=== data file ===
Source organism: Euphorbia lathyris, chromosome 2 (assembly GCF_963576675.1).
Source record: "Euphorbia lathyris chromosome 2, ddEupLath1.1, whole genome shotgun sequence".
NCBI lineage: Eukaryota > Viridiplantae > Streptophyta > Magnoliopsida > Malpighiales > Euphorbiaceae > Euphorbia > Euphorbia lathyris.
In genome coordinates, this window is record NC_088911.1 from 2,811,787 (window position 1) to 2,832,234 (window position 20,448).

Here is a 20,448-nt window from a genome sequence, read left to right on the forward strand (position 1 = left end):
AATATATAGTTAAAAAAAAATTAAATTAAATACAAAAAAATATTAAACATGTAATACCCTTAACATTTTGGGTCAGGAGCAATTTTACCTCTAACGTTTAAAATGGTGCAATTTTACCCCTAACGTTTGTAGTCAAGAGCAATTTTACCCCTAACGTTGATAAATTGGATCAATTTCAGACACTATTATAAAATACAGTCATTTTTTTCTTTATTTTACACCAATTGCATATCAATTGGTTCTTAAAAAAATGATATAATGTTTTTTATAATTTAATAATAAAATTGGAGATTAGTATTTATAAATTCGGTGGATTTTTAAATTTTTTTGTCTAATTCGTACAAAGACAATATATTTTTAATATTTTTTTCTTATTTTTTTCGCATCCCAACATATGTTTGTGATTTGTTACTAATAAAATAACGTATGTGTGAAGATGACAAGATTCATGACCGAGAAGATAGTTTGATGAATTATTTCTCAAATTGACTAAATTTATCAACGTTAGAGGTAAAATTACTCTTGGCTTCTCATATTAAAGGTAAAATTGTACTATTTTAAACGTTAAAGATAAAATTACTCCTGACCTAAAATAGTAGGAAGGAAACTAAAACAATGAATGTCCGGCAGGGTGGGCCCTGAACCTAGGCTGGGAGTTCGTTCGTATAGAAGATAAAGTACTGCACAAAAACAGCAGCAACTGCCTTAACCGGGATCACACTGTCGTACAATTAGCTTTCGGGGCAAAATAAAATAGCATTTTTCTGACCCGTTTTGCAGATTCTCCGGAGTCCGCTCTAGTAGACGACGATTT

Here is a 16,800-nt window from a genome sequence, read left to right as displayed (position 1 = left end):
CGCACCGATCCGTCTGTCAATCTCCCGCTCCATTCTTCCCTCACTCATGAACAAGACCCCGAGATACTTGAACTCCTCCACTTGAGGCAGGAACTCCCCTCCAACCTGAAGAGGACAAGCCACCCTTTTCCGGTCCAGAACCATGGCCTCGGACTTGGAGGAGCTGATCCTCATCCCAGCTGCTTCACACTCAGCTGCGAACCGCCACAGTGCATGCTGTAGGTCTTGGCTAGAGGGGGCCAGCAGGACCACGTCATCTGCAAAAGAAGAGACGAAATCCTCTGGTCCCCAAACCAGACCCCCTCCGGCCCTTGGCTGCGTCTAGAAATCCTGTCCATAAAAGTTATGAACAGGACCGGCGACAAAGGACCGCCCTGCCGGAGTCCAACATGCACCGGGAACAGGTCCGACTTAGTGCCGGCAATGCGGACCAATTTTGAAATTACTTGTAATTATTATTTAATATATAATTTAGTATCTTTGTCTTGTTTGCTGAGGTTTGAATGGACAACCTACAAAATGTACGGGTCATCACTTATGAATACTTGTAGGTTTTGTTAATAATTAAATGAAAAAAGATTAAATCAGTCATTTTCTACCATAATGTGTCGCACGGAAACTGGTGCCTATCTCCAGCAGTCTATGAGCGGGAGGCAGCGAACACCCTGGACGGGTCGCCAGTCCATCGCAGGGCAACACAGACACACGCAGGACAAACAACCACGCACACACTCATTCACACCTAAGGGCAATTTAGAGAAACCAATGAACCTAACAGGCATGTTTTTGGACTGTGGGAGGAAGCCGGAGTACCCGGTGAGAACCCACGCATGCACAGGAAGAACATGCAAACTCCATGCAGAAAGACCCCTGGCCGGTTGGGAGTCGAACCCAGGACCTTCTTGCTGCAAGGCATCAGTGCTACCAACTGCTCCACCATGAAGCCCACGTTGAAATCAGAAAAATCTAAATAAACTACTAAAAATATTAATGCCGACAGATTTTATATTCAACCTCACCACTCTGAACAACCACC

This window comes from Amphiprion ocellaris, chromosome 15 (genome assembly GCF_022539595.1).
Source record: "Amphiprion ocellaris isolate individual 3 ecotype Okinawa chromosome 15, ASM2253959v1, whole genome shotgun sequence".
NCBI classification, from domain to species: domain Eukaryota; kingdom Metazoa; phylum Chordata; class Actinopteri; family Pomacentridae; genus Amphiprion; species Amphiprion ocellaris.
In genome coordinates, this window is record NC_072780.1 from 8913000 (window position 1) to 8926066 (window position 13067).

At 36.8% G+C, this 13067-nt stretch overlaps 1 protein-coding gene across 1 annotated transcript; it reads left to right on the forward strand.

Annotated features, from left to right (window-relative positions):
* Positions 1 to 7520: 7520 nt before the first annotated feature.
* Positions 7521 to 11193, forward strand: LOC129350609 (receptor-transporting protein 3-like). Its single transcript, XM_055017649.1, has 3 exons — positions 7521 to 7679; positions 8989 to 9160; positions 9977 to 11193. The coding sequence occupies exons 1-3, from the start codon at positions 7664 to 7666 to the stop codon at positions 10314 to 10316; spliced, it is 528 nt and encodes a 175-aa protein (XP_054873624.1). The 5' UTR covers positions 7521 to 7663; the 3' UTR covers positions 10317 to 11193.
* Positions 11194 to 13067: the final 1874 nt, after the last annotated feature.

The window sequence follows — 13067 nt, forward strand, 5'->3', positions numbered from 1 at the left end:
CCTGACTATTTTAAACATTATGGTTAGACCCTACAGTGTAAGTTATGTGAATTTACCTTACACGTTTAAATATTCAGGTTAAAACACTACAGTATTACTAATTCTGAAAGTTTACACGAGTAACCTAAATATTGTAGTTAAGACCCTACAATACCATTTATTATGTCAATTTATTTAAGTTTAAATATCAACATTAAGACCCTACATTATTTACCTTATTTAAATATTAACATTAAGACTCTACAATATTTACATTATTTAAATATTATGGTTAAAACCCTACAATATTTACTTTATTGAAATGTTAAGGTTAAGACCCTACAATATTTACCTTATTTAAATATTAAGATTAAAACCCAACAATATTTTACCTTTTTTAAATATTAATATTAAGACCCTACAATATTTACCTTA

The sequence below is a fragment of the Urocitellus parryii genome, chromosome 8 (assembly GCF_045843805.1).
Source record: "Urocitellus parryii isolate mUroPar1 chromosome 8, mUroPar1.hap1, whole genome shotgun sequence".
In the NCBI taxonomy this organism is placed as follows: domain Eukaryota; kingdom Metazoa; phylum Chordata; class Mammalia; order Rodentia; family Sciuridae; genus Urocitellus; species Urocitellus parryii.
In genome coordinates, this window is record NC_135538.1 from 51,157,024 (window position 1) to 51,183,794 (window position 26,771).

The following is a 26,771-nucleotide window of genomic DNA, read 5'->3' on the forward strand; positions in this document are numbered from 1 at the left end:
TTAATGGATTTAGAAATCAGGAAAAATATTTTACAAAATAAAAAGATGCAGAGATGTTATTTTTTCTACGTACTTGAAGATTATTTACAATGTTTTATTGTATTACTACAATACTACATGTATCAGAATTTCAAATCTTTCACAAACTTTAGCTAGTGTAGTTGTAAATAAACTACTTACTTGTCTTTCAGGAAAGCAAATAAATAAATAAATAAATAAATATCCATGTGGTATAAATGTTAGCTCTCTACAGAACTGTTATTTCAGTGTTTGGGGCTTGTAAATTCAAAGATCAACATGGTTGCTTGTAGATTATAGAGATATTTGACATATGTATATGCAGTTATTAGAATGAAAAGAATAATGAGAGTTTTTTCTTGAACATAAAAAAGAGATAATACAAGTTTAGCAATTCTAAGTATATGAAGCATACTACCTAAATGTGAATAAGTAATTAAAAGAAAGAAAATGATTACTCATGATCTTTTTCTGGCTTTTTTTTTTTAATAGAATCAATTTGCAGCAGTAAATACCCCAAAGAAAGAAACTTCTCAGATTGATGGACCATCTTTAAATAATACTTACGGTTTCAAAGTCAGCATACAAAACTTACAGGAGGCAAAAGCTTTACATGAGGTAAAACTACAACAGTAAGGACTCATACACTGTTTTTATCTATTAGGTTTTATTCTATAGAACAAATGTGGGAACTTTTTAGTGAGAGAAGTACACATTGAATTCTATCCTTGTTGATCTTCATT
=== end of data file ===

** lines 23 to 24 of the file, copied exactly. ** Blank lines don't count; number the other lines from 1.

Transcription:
In genome coordinates, this window is record NC_135538.1 from 51,157,024 (window position 1) to 51,183,794 (window position 26,771).

The following is a 26,771-nucleotide window of genomic DNA, read 5'->3' on the forward strand; positions in this document are numbered from 1 at the left end: